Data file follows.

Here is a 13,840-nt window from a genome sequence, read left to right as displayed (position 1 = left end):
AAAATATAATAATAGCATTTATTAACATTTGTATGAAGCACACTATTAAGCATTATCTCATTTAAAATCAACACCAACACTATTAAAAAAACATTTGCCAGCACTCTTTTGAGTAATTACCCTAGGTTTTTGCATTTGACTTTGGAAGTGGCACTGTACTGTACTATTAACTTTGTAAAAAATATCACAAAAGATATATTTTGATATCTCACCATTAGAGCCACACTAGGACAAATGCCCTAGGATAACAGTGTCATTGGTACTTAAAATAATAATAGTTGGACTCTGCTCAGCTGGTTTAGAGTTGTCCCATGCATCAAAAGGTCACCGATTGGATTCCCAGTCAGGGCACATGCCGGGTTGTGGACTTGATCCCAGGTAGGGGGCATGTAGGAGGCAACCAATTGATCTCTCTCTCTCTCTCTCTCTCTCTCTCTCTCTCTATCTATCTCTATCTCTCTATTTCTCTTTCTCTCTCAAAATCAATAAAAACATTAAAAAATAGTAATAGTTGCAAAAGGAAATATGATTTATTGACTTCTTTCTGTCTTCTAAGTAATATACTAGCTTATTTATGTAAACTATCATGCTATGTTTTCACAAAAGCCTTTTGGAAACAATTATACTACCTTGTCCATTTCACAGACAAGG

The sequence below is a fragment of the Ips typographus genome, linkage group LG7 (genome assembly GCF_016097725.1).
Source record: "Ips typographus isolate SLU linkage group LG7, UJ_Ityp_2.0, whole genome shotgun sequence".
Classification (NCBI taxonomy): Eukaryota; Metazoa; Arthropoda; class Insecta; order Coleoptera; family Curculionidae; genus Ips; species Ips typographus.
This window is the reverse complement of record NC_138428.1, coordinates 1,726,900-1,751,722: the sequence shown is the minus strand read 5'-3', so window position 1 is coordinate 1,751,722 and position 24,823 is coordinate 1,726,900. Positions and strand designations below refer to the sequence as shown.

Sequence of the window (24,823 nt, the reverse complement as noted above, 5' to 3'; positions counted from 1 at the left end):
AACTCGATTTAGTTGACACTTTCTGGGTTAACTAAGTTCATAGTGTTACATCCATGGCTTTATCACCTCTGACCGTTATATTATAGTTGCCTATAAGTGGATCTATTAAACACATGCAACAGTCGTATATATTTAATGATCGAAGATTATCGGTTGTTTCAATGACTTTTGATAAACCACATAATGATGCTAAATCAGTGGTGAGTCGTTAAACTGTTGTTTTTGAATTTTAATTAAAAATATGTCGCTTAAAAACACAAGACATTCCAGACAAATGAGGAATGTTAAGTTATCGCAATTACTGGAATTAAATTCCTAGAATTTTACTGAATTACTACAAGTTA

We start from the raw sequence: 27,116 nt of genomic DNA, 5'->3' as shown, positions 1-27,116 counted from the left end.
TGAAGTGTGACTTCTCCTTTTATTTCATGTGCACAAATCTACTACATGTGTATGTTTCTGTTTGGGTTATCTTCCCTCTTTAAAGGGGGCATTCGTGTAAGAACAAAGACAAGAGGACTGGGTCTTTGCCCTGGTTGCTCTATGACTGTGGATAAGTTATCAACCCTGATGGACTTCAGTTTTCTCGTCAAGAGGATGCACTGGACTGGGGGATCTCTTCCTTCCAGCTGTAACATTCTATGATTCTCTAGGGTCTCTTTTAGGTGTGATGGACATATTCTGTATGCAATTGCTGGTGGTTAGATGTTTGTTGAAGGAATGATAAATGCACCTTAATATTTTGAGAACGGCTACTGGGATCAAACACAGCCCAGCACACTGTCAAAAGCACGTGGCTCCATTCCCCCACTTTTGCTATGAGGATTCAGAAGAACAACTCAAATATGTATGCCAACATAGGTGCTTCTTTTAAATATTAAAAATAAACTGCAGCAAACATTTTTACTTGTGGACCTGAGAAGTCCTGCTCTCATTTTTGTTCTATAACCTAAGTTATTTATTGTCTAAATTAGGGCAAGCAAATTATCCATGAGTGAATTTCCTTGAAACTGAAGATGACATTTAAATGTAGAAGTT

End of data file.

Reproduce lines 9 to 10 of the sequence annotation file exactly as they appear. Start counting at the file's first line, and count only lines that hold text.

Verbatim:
We start from the raw sequence: 27,116 nt of genomic DNA, 5'->3' as shown, positions 1-27,116 counted from the left end.
TGAAGTGTGACTTCTCCTTTTATTTCATGTGCACAAATCTACTACATGTGTATGTTTCTGTTTGGGTTATCTTCCCTCTTTAAAGGGGGCATTCGTGTAAGAACAAAGACAAGAGGACTGGGTCTTTGCCCTGGTTGCTCTATGACTGTGGATAAGTTATCAACCCTGATGGACTTCAGTTTTCTCGTCAAGAGGATGCACTGGACTGGGGGATCTCTTCCTTCCAGCTGTAACATTCTATGATTCTCTAGGGTCTCTTTTAGGTGTGATGGACATATTCTGTATGCAATTGCTGGTGGTTAGATGTTTGTTGAAGGAATGATAAATGCACCTTAATATTTTGAGAACGGCTACTGGGATCAAACACAGCCCAGCACACTGTCAAAAGCACGTGGCTCCATTCCCCCACTTTTGCTATGAGGATTCAGAAGAACAACTCAAATATGTATGCCAACATAGGTGCTTCTTTTAAATATTAAAAATAAACTGCAGCAAACATTTTTACTTGTGGACCTGAGAAGTCCTGCTCTCATTTTTGTTCTATAACCTAAGTTATTTATTGTCTAAATTAGGGCAAGCAAATTATCCATGAGTGAATTTCCTTGAAACTGAAGATGACATTTAAATGTAGAAGTT